For Henry Denton, this is not such an easy question. The aliens who regularly abduct Henry, referred to as sluggers, gave him this choice. Henry does not think living is worth it: his father left when he was young, his mother lives a terrible life, his grandmother has Alzheimer’s, his older brother quit school, his best friend committed suicide, he has a secret but abusive relationship, and he is regularly mocked for being “Space Boy.” There seems to be no end to his troubles. Wouldn’t everyone just be better off if they were all wiped off the face of the earth? No one would have to suffer, his grandmother’s life would not have to fall apart before her eyes, his soon-to-be niece would not have to grow up in such a terrible world.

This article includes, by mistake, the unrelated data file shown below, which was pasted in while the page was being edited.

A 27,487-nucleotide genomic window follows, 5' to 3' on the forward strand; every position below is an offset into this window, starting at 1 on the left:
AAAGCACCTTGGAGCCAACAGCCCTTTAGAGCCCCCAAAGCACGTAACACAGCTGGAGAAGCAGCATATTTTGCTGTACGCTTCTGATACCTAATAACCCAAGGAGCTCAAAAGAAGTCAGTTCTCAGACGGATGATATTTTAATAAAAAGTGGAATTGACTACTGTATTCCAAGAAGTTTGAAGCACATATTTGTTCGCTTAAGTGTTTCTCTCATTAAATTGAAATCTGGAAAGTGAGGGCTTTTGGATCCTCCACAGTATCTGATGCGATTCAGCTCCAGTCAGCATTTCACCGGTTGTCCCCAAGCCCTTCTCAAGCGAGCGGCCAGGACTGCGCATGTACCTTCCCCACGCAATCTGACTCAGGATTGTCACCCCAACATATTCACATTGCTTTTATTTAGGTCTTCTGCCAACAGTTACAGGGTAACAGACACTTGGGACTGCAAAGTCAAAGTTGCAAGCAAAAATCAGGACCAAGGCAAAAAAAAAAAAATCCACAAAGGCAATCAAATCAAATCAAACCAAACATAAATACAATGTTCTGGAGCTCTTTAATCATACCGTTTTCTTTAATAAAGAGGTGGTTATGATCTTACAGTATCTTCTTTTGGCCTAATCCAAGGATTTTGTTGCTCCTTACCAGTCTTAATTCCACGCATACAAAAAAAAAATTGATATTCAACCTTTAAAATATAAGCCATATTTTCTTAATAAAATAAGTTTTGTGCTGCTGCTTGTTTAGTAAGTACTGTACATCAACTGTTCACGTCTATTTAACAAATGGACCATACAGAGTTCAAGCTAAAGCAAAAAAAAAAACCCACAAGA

We Are the Ants follows Henry as he discovers how to live in this world, which turns out not to be as bad as he thought. People surprise Henry. People encourage him. People help him find closure. They help Henry decide whether or not to push the button to save the world.

What I thought would be a science fiction book about a boy abducted by aliens was definitely not what I ended up reading. This book comments on how terrible life can get but how perfect the little things can seem. My favorite part was the relationship between Henry and his grandmother, who frequently forgets Henry’s name. I loved seeing how Henry transformed throughout the novel to the point that he gave the perfect gift of memory to his grandmother. This novel is a bit strong for younger teens, but reading it certainly alters one’s perspective on life, so I would definitely recommend it.

– Leila S.

We Are The Ants is available for checkout from the Mission Viejo Library. It is also available to download from Overdrive